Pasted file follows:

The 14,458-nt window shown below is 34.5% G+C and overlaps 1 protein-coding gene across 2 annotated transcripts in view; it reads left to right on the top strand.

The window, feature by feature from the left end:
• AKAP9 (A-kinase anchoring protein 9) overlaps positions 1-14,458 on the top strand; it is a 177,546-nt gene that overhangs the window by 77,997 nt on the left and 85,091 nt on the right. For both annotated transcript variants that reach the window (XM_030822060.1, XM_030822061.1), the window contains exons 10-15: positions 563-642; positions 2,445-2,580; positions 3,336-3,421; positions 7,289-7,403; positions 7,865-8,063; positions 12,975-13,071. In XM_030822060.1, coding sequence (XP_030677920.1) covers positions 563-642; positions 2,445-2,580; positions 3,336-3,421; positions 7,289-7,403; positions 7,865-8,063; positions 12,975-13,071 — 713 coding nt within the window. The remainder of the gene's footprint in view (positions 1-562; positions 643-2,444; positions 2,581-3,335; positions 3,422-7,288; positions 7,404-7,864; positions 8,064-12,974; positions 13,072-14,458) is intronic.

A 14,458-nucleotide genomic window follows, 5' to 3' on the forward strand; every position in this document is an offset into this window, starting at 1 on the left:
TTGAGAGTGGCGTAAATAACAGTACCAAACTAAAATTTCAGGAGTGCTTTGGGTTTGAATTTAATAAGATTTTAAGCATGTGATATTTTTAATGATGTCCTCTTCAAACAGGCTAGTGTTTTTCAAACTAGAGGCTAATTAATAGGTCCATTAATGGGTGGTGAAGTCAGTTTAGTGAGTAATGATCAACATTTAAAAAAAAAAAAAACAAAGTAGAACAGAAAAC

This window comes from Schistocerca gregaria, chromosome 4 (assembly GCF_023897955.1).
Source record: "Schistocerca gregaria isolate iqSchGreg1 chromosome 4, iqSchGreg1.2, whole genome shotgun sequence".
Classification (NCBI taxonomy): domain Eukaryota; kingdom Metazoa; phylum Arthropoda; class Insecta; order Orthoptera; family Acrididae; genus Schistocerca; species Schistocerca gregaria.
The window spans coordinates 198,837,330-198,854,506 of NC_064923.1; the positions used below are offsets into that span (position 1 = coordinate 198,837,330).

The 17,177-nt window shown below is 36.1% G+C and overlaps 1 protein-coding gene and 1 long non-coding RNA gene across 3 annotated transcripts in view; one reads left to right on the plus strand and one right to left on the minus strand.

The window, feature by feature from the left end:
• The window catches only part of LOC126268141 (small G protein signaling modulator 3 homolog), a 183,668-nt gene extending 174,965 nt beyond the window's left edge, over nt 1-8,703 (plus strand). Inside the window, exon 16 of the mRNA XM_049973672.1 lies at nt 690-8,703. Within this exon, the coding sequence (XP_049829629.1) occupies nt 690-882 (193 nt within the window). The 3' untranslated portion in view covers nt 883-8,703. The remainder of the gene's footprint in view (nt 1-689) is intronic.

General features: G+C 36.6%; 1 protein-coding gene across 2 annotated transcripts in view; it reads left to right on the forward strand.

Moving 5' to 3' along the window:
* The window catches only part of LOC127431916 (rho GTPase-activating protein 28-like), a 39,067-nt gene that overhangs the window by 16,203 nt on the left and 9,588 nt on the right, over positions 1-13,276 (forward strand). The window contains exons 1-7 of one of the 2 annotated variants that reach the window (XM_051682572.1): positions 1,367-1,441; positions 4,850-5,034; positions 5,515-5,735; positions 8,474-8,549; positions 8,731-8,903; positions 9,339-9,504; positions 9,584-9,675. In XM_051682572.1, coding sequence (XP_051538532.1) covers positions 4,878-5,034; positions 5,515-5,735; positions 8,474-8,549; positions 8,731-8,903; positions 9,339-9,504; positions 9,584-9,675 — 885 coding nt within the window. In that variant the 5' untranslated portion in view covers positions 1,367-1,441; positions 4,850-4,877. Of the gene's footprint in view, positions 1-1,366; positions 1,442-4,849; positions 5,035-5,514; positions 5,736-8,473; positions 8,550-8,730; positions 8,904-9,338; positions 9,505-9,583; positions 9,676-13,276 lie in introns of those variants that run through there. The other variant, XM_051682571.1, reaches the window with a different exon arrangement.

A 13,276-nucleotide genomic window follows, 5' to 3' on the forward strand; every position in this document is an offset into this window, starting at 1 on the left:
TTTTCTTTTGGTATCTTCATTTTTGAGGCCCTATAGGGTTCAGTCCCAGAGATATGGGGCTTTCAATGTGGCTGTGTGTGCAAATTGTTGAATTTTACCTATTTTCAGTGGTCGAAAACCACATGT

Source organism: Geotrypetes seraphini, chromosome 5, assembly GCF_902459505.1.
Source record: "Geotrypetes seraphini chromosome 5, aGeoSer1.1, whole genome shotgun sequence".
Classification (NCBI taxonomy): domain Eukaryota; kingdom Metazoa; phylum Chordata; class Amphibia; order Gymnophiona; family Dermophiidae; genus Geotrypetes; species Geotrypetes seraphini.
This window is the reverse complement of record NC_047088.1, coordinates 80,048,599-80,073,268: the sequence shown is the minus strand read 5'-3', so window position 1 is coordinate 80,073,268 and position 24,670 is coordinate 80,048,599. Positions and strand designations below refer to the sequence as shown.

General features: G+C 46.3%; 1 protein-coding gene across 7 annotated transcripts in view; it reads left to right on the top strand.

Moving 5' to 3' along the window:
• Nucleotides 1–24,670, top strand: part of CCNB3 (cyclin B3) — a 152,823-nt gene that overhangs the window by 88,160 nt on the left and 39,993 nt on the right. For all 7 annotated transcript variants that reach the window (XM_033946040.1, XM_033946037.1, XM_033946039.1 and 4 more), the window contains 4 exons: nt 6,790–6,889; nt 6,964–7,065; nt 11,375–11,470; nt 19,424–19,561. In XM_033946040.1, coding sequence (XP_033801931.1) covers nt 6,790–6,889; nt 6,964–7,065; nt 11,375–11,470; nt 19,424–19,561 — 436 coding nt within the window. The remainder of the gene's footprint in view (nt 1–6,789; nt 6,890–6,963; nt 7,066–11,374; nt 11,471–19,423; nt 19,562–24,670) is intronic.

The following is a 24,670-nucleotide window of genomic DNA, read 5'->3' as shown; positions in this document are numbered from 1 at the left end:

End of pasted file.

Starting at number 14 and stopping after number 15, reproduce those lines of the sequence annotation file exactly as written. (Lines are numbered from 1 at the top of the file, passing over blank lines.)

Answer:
Moving 5' to 3' along the window:
* The window catches only part of LOC127431916 (rho GTPase-activating protein 28-like), a 39,067-nt gene that overhangs the window by 16,203 nt on the left and 9,588 nt on the right, over positions 1-13,276 (forward strand). The window contains exons 1-7 of one of the 2 annotated variants that reach the window (XM_051682572.1): positions 1,367-1,441; positions 4,850-5,034; positions 5,515-5,735; positions 8,474-8,549; positions 8,731-8,903; positions 9,339-9,504; positions 9,584-9,675. In XM_051682572.1, coding sequence (XP_051538532.1) covers positions 4,878-5,034; positions 5,515-5,735; positions 8,474-8,549; positions 8,731-8,903; positions 9,339-9,504; positions 9,584-9,675 — 885 coding nt within the window. In that variant the 5' untranslated portion in view covers positions 1,367-1,441; positions 4,850-4,877. Of the gene's footprint in view, positions 1-1,366; positions 1,442-4,849; positions 5,035-5,514; positions 5,736-8,473; positions 8,550-8,730; positions 8,904-9,338; positions 9,505-9,583; positions 9,676-13,276 lie in introns of those variants that run through there. The other variant, XM_051682571.1, reaches the window with a different exon arrangement.